Today, Köşeli has come to appreciate the rich unpredictability of disorder. Visiting Zurich for exhibitions of his work in 2013 and 2014, he felt homesick – for Istanbul. ‘In Zurich, there is too much calm, too much order, after a while I get bored,’ he says. ‘In Istanbul you have rules, but you have exceptions that make the city beautiful. There’s so much potential here.’
Köşeli tends to seek balance by dovetailing extremes. While studying fashion at Anadolu Üniversitesi, when his friends were taking their ideas to tailors, he was hunkered down at the sewing machine.
But fashion involved ‘too little problem-solving’, so he tacked on a second degree in industrial design and found himself constantly expanding his assignments to resolve all aspects of his products: packaging design, logos, typefaces. In 2010, he founded his studio. His first international illustration assignment was a cover for Knack Weekend, a Belgian weekend supplement, and after doing a guide to living in Turkey, he began working with Monocle on a regular basis.
Köşeli’s training in 3D design constantly informs his work too. ‘I always try to mix everything I know, all of my background,’ he says. ‘When I illustrate a character, I have to dress them in clothes, so I think about the fashion. For me, it’s natural to think like this.’ He plans to contribute to a t-shirt collection for which a friend asked him to do the graphics, but for which he will also design a shirt.
Last year, he designed a minimalist concept clock that an Istanbul workshop didn’t want to make, as it fell beyond their comfort zone of crafting traditional clocks. Now he’s making a timekeeping app – periodclock.co – before he makes the physical clock, but the experience confirms principles that Köşeli already practices.
‘I learn how to do things myself and make them part of my job,’ he says. ‘And I like to think of every project as a whole – not just the surface, not just the parts.’ When designing a logo, as he did for Zurich store 290sqm, Köşeli imagined this identity everywhere – on paper, on shelves, on fabrics – looking for continuity.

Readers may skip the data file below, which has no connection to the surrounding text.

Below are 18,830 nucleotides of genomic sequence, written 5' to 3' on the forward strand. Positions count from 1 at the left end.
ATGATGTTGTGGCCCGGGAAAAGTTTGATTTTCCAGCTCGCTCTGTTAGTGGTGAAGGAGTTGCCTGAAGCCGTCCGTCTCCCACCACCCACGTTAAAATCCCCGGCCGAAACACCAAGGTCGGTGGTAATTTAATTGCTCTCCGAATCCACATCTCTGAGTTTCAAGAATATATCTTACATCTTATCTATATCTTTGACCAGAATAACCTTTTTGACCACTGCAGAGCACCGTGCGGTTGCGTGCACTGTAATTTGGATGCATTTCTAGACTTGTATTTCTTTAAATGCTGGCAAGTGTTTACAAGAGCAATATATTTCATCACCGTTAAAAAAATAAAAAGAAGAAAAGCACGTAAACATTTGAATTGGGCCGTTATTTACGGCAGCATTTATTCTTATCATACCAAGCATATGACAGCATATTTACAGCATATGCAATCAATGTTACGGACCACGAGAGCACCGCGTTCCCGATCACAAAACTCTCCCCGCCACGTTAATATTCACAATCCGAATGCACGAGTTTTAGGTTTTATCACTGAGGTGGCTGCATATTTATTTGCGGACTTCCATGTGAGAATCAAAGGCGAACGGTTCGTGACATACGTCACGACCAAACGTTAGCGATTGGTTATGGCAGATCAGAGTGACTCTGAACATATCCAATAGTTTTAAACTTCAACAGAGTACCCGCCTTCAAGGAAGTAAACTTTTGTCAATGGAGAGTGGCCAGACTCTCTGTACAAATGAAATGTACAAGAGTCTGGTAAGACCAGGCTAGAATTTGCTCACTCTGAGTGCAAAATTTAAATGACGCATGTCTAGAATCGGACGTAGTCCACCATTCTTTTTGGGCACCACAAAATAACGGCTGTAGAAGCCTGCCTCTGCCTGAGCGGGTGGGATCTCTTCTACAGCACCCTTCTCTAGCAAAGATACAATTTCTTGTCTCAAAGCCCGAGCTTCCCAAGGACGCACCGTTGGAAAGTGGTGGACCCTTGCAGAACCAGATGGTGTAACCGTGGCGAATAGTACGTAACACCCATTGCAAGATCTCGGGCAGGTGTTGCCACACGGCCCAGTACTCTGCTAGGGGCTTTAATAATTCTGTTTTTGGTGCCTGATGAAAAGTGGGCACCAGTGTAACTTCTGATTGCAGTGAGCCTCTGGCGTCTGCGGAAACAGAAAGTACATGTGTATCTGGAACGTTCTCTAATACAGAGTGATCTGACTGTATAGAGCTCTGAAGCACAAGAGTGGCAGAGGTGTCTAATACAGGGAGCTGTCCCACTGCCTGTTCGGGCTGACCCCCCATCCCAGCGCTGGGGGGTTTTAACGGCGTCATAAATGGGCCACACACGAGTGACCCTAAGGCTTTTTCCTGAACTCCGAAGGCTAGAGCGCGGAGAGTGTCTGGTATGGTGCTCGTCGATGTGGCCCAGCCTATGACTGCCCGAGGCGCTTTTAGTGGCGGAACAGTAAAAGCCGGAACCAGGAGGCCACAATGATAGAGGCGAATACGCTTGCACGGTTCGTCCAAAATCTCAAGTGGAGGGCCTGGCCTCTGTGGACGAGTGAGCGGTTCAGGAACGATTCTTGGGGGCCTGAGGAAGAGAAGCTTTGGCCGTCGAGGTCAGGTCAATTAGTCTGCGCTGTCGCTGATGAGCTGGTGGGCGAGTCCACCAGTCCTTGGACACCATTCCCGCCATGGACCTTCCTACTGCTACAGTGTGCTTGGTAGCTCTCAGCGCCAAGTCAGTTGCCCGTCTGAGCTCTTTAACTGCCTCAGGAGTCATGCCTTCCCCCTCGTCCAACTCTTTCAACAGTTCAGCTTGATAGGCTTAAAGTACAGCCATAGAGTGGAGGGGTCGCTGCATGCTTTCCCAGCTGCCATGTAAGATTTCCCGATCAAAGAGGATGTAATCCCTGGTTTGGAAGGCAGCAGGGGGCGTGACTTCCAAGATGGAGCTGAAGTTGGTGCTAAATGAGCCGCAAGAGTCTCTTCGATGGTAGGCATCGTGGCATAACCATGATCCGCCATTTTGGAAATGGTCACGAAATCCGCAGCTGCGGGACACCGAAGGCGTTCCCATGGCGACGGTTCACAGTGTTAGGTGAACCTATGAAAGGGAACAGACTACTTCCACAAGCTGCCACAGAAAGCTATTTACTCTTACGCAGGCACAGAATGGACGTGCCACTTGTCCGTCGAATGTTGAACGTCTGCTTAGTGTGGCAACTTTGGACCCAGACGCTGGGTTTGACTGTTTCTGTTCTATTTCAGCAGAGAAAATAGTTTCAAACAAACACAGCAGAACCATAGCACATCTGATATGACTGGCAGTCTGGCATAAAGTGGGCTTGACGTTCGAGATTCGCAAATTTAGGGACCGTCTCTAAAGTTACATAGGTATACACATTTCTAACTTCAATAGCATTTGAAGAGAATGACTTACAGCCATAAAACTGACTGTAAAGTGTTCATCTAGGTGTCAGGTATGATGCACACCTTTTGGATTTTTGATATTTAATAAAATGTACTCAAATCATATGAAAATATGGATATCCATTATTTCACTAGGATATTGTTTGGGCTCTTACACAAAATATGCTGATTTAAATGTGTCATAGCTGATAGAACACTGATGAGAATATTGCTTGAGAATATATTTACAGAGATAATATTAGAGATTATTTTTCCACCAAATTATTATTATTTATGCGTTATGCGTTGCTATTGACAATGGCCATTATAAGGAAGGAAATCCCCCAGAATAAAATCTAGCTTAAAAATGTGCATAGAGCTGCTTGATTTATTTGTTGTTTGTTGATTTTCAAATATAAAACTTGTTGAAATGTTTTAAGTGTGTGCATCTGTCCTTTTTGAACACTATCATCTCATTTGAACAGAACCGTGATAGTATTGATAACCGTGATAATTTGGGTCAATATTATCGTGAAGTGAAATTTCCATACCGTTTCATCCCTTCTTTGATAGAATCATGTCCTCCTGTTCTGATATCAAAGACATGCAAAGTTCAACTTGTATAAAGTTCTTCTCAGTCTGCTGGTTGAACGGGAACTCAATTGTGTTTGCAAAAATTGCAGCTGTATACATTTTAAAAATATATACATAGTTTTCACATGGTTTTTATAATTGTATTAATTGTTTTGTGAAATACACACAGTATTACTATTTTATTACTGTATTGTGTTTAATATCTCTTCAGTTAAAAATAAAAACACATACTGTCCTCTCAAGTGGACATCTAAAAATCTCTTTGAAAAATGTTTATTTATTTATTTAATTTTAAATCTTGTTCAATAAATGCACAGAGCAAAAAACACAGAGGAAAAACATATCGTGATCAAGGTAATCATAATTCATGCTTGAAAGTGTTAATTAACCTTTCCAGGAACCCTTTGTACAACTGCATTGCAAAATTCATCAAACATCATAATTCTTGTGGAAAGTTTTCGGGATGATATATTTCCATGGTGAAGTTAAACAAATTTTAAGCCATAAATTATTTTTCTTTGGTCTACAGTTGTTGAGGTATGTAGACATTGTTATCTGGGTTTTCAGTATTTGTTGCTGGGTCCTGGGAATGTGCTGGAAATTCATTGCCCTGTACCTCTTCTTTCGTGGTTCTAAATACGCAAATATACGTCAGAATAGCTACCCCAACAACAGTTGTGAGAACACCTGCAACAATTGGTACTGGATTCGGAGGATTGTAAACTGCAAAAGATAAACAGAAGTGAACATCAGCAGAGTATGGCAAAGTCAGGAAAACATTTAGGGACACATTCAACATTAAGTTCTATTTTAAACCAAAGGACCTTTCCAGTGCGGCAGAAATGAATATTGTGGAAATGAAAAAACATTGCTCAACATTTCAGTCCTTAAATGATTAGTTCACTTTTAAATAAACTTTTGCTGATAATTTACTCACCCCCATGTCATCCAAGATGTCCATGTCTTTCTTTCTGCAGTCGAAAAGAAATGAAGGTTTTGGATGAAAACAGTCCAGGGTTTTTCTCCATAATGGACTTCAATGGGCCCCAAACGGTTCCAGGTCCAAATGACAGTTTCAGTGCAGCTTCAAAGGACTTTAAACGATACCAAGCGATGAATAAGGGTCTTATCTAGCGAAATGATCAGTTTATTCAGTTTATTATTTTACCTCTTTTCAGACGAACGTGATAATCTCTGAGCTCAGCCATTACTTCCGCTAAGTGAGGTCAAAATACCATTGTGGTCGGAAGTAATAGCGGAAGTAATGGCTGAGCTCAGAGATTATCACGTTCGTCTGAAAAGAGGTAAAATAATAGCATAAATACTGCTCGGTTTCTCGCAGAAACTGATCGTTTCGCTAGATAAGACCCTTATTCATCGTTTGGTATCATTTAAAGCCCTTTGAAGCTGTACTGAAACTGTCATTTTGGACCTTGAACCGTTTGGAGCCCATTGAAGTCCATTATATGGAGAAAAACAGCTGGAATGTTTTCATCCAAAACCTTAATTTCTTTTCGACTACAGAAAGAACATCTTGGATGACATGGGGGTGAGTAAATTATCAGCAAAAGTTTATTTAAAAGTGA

This continuity also helped the interior designers of the store, who used the 45 degree angle – which formed the basis of Köşeli’s modular identity design – to create the diamond shape of the shop’s equally modular furnishings and lighting.
Köşeli also thrives on setting obstacles for himself. ‘I could make anything I want, but I want to be specific, and follow my rules. I always ask the client too many questions before I start to work, but all those constraints make my style. If I don’t have those obstacles, then I have too much freedom and I lose myself.’
Ironically, it was during his mandatory military service, assigned to an armoured division for which he clerked and drew maps, that Köşeli began to write his own rules in every aspect of his life.
‘Before my military service I was so shy that I couldn’t speak English to someone or work in public – now I push myself to do those things. I decided: I have to experience many things, I have to break my habits,’ Köşeli says.
‘Before my service, I was always complaining about everything, but afterward, I started trying to solve problems.’
This article appears in Brownbook’s January/February 2015 Issue.
This article appears in the issue49 Buy Now